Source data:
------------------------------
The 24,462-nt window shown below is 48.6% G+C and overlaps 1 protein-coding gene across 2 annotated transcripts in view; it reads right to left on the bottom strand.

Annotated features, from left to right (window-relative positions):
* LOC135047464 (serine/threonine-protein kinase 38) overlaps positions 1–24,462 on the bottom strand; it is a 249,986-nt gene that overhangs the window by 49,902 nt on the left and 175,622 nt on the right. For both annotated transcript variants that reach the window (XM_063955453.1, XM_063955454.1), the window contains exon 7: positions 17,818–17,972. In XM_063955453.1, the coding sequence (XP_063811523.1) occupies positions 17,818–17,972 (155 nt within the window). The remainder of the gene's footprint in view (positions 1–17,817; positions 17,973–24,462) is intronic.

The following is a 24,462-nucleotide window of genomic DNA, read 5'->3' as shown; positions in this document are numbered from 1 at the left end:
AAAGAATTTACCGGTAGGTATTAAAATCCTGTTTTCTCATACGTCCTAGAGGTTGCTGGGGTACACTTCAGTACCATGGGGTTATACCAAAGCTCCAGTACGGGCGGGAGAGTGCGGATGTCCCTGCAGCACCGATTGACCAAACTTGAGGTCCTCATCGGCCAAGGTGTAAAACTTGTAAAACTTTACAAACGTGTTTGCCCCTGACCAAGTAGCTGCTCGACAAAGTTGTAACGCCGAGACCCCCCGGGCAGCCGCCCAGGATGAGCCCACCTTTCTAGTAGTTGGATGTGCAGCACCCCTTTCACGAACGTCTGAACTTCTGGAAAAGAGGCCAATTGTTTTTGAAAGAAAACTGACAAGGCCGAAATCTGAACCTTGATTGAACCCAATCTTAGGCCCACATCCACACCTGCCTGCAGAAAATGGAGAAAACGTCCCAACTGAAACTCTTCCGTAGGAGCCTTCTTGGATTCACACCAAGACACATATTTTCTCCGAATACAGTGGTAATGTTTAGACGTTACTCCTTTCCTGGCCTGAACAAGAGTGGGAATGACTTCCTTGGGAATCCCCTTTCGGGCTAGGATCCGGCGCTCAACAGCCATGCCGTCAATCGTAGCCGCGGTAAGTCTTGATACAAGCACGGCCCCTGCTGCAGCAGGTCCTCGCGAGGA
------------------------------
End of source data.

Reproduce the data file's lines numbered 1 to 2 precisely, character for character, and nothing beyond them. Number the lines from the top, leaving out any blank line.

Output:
The 24,462-nt window shown below is 48.6% G+C and overlaps 1 protein-coding gene across 2 annotated transcripts in view; it reads right to left on the bottom strand.

Annotated features, from left to right (window-relative positions):